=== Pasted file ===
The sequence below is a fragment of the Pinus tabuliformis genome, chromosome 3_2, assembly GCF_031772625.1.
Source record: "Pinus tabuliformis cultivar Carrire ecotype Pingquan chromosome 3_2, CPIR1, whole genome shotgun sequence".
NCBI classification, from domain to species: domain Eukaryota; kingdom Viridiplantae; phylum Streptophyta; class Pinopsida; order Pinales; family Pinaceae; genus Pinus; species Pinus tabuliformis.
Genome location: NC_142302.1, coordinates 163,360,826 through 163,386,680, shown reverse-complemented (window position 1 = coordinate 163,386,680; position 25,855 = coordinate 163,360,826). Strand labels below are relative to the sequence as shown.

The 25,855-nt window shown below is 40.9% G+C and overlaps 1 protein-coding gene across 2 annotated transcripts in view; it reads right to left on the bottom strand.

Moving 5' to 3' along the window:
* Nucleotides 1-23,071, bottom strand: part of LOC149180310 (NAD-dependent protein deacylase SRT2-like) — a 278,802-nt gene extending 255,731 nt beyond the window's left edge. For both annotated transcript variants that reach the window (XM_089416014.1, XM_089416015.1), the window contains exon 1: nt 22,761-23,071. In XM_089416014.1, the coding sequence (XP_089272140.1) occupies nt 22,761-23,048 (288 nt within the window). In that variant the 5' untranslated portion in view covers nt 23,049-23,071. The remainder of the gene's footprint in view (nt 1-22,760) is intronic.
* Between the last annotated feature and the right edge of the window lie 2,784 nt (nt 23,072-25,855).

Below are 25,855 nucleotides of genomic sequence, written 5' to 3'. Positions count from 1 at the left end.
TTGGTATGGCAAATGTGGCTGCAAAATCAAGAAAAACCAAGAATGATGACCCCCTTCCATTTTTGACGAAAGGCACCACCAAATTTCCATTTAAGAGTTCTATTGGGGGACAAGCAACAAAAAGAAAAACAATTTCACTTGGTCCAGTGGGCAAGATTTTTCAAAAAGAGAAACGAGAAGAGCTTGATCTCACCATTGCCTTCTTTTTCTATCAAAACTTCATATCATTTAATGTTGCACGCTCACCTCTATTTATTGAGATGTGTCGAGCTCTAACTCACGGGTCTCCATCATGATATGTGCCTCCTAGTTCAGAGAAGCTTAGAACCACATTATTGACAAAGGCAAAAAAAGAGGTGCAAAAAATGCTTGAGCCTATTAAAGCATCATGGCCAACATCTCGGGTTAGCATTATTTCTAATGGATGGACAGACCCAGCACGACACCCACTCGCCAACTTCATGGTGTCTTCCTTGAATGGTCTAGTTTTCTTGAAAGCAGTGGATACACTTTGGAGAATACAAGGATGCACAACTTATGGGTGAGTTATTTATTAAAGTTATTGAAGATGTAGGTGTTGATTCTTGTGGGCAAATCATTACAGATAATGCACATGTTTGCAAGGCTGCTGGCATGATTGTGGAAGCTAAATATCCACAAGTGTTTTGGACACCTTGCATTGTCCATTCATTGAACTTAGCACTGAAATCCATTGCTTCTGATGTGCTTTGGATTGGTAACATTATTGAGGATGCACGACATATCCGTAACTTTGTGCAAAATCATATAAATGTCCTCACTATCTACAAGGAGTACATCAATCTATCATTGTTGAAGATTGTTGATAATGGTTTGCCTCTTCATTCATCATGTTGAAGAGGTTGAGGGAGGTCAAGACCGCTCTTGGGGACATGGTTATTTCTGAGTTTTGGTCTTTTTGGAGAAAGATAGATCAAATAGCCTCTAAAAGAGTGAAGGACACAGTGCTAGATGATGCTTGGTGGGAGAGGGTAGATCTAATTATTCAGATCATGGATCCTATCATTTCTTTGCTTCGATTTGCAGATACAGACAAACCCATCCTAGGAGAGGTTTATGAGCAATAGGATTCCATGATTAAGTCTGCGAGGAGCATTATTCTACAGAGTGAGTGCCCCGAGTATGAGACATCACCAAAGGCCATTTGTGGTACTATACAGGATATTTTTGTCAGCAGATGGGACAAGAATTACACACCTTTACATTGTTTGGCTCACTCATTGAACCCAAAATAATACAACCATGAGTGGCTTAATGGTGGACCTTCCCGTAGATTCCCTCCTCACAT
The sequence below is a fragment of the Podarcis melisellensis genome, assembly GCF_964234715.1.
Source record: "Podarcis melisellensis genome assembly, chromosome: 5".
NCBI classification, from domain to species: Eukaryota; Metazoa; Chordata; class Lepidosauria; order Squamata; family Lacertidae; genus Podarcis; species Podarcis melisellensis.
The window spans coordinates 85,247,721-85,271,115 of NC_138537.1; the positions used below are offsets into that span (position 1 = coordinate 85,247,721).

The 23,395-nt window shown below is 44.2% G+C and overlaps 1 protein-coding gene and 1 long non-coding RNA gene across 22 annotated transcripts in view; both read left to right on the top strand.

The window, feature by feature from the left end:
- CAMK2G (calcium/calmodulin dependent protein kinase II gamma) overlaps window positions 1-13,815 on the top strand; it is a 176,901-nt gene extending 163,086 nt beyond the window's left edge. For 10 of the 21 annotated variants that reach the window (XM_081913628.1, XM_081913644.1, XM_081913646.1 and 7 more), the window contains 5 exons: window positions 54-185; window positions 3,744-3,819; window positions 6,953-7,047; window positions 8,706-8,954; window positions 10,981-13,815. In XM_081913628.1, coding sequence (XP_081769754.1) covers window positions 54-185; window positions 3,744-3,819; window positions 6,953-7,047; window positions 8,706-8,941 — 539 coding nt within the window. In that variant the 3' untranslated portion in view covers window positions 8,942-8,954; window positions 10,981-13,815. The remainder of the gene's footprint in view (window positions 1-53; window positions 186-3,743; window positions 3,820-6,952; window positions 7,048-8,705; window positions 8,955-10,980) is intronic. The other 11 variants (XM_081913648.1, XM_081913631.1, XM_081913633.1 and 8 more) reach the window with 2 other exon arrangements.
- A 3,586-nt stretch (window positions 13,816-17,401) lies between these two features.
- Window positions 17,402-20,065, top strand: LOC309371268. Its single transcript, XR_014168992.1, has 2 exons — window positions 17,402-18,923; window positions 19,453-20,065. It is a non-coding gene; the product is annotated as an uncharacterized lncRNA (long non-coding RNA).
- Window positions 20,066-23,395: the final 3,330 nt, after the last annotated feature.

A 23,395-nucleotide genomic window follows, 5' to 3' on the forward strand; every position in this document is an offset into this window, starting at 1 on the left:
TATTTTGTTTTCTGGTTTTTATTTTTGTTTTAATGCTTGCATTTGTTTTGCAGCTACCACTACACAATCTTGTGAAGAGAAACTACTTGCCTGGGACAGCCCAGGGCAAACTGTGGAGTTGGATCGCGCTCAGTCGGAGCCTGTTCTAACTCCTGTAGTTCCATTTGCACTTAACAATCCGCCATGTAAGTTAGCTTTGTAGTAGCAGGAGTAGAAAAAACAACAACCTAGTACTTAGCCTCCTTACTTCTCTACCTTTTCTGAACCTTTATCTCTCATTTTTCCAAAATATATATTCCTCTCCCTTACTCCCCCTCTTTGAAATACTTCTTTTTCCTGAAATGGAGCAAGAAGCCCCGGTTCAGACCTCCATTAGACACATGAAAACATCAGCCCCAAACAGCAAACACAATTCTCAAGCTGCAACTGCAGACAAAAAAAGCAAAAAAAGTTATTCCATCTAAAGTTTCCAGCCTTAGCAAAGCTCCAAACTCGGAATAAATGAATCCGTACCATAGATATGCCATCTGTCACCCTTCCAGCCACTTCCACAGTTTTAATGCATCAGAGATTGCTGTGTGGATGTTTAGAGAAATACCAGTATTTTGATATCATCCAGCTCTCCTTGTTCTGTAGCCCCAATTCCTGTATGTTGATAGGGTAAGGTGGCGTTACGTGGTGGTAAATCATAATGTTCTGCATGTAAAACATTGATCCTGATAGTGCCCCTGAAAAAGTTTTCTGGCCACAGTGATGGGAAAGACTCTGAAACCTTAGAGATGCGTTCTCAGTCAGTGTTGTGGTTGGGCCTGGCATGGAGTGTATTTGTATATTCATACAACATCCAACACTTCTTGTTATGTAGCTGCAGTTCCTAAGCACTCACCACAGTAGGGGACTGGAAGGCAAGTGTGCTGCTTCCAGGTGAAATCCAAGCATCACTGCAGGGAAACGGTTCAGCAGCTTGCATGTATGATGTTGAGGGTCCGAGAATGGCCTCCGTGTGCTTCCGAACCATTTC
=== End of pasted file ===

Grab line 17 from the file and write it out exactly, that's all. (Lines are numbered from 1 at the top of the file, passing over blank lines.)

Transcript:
- CAMK2G (calcium/calmodulin dependent protein kinase II gamma) overlaps window positions 1-13,815 on the top strand; it is a 176,901-nt gene extending 163,086 nt beyond the window's left edge. For 10 of the 21 annotated variants that reach the window (XM_081913628.1, XM_081913644.1, XM_081913646.1 and 7 more), the window contains 5 exons: window positions 54-185; window positions 3,744-3,819; window positions 6,953-7,047; window positions 8,706-8,954; window positions 10,981-13,815. In XM_081913628.1, coding sequence (XP_081769754.1) covers window positions 54-185; window positions 3,744-3,819; window positions 6,953-7,047; window positions 8,706-8,941 — 539 coding nt within the window. In that variant the 3' untranslated portion in view covers window positions 8,942-8,954; window positions 10,981-13,815. The remainder of the gene's footprint in view (window positions 1-53; window positions 186-3,743; window positions 3,820-6,952; window positions 7,048-8,705; window positions 8,955-10,980) is intronic. The other 11 variants (XM_081913648.1, XM_081913631.1, XM_081913633.1 and 8 more) reach the window with 2 other exon arrangements.